“What is a nice Jewish boy doing in a uniform like this?’” asked Maryland psychiatrist Alan J. Horowitz in his 1986 essay entitled “Reflections of a Jewish Scouter.”
Today, almost twenty years later, it may seem like the Boy Scouts of America may be moving further than ever from Jewish values, as evidenced by the organization’s reaffirmation of its long-standing ban on allowing openly gay men and boys to serve as scouts or scoutmasters.
[Editor’s note: It has come to our attention that Alan J. Horowitz, who is quoted in this blog post, is a convicted sex offender. A rabbi and psychiatrist, he was imprisoned for several years after a 1992 child molestation conviction. He was later arrested in India for allegedly violating terms of his parole.]
The Boy Scouts’ policy puts it at odds with most Jewish opinion. It also places it outside the mainstream: the Girl Scouts, Boys and Girls Clubs, 4-H clubs, and even the US Military have done away with such discriminatory edicts. In 2001, following a New Jersey Supreme Court’s decision to uphold the Boy Scouts’ right to refuse membership to gays, the Joint Commission on Social Action of the Reform movement issued a memorandum urging its congregations to ask their sponsored troops to rewrite their charters, or to withdraw financial support entirely, calling the ban ”incompatible with our consistent belief that every individual – regardless of his or her sexual orientation – is created in the image of God and is deserving of equal treatment.”
”From a religious perspective, we stand for the notion that all people are equally children of God,” explained Rabbi Daniel F. Polish, the commission’s director. “So if you have a religious movement sponsoring a group with a diametrically opposed set of values, it sets up a terrible conflict.”
At that time 11 years ago, 7,187 members in 277 Boy Scout troops, packs, and crews were sponsored by Jewish organizations. In 2010, the numbers had dwindled to 4,060 scouts in 174 Jewish-sponsored units.
With this most recent announcement, it’s possible the numbers will shrink further: a tragic loss for scouts and synagogues alike. But it’s an avoidable one.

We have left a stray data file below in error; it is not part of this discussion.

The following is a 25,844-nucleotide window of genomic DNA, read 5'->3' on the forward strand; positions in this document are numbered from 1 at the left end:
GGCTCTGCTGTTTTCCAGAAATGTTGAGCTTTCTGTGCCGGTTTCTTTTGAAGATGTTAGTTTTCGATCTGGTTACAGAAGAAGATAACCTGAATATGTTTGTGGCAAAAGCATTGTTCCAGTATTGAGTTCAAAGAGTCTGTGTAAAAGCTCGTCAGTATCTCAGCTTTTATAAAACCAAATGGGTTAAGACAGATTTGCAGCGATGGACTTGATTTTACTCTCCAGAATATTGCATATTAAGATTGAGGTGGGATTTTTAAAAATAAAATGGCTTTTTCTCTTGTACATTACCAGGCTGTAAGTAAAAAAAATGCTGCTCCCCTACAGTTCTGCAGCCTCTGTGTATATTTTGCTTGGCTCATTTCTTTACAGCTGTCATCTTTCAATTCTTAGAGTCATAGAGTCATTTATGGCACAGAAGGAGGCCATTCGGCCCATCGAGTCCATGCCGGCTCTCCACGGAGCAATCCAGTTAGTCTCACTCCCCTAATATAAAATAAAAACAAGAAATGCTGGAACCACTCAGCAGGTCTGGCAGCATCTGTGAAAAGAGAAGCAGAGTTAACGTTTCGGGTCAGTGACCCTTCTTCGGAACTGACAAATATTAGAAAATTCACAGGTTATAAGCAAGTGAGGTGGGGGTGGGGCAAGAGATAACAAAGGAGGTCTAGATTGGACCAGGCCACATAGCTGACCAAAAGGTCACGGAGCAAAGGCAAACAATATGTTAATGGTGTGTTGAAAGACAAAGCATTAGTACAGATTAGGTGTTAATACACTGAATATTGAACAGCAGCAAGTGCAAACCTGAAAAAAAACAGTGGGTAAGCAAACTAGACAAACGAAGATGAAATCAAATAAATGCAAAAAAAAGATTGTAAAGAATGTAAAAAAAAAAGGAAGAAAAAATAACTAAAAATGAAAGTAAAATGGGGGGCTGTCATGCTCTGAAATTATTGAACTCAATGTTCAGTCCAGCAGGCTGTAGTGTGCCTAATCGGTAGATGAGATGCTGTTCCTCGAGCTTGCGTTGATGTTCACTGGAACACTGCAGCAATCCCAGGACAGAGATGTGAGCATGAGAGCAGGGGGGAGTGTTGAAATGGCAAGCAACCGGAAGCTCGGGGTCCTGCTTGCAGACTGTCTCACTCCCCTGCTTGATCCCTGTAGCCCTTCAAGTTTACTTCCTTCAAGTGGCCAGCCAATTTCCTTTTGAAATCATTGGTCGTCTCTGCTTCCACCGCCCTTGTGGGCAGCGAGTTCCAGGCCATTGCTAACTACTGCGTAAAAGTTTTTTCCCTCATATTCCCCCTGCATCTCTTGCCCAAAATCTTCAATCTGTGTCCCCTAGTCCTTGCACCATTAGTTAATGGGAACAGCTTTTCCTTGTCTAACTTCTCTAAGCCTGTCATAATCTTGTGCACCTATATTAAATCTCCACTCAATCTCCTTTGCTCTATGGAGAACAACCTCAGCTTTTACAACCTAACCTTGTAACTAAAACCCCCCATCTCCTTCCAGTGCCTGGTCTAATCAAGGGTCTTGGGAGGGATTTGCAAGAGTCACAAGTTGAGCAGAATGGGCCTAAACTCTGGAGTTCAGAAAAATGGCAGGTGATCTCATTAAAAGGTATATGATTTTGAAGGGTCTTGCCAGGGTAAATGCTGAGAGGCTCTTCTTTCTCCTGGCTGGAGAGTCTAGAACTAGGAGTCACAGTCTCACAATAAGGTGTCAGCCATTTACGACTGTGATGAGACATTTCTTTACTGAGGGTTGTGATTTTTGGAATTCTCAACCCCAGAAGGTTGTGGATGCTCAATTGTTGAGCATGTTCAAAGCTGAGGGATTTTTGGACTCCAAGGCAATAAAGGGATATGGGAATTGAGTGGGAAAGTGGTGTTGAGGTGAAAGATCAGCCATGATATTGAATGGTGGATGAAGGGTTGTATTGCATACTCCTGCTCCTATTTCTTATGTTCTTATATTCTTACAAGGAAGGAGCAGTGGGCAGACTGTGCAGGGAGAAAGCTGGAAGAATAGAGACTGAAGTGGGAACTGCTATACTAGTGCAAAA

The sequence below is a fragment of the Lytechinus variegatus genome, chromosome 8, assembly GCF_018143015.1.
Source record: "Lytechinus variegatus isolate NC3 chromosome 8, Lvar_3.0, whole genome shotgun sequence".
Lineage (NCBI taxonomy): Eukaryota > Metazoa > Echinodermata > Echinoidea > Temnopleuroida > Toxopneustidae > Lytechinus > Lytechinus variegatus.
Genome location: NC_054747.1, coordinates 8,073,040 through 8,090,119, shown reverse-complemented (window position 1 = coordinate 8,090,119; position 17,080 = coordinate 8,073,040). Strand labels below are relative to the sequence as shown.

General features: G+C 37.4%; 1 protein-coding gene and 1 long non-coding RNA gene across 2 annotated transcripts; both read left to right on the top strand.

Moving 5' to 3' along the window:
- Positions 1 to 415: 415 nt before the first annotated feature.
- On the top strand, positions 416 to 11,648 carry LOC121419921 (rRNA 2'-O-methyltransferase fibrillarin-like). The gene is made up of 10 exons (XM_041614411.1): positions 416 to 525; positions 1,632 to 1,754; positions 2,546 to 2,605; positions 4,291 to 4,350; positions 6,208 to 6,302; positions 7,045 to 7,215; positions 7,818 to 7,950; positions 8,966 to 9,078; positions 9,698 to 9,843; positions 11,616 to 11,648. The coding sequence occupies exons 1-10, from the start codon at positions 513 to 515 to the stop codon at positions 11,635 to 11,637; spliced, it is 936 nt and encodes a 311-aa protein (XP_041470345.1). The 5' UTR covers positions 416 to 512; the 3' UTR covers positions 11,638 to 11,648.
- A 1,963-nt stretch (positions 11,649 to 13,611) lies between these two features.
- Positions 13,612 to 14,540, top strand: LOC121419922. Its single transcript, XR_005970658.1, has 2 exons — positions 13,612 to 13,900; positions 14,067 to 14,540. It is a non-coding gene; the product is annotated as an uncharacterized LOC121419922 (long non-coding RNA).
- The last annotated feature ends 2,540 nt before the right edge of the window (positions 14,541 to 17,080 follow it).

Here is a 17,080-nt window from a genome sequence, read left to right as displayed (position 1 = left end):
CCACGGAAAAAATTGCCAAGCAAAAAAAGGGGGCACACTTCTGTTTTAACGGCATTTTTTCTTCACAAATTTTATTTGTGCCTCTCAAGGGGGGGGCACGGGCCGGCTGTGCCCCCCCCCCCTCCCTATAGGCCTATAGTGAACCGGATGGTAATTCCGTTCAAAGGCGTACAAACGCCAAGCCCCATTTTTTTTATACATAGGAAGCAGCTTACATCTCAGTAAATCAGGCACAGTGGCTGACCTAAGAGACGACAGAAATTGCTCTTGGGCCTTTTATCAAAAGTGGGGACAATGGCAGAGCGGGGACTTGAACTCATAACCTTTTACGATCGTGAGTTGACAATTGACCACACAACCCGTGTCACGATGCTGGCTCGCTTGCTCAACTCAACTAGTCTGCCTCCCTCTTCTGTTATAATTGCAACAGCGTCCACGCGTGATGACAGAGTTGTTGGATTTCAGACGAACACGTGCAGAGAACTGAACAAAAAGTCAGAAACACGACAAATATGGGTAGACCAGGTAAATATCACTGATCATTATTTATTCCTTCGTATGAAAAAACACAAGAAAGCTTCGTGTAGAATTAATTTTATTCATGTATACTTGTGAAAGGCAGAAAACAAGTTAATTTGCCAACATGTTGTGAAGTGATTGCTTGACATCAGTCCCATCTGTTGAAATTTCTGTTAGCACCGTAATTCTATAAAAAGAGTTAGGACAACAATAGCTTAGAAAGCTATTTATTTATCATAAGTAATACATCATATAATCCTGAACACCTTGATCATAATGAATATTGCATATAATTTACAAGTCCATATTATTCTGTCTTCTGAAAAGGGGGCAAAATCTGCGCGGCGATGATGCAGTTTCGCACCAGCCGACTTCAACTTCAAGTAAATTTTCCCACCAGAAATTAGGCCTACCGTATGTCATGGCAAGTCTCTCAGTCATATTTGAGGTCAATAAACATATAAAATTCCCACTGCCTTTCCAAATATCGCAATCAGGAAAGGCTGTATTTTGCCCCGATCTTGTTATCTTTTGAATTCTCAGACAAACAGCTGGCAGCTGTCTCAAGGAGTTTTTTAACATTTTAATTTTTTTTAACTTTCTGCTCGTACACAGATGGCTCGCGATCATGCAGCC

The youth institution that teaches its boys to be self-reliant outdoorsmen and responsible citizens has had a strong tie to Jews since the beginning. One year after the program’s founding in 1910, prominent Jewish financier Mortimer Schiff joined Andrew Carnegie and John D. Rockefeller as one of its first major contributors. And two years after that, in 1913, the first Jewish boy scout troop was formed in New York City.
Since then, Jewish scouting has blossomed. Along with merit badges for canoeing, orienteering, and wilderness survival, Jewish scouts can work towards their Maccabee, Aleph, Ner Tamid, and Etz Chaim emblems by studying Torah and learning from a rabbi. Jewish Eagle scouts who demonstrate “practical citizenship in synagogue, school, Scouting unit, and community” can earn college scholarships. And for some unaffiliated Jews, scouting is a first exposure to a cultural and religious heritage they might not otherwise have known.. Scouting is endorsed by the Rabbinical Council of America, the Union of Orthodox Jewish Congregations of America, and the United Synagogue of Conservative Judaism.
For years, since its very inception, the Boy Scouts and Jewish groups have worked together for common goals of practical knowledge, community service, and a true, deep understanding of religious heritage. Understandably, neither side wants to abandon its moral position. But if this crucial synergy that has guided generations of young Jewish men to roles as leaders is to be preserved at all, social progress and inclusiveness must win out. The Boy Scouts must embrace and include the diverse identities of its members when it comes to sexual orientation just as it has since the beginning with religious affiliation.
Only then will all their members, be they straight or gay, Jewish or Christian or Muslim or even not religious at all, be able to understand what it is to be an American scout, a multifaceted product of a multifaceted culture.
As Horowitz writes in the conclusion of his essay: “For once, I have lived an experience in which I could become immersed fully and deeply as an American, a Scouter, and as a Jew.”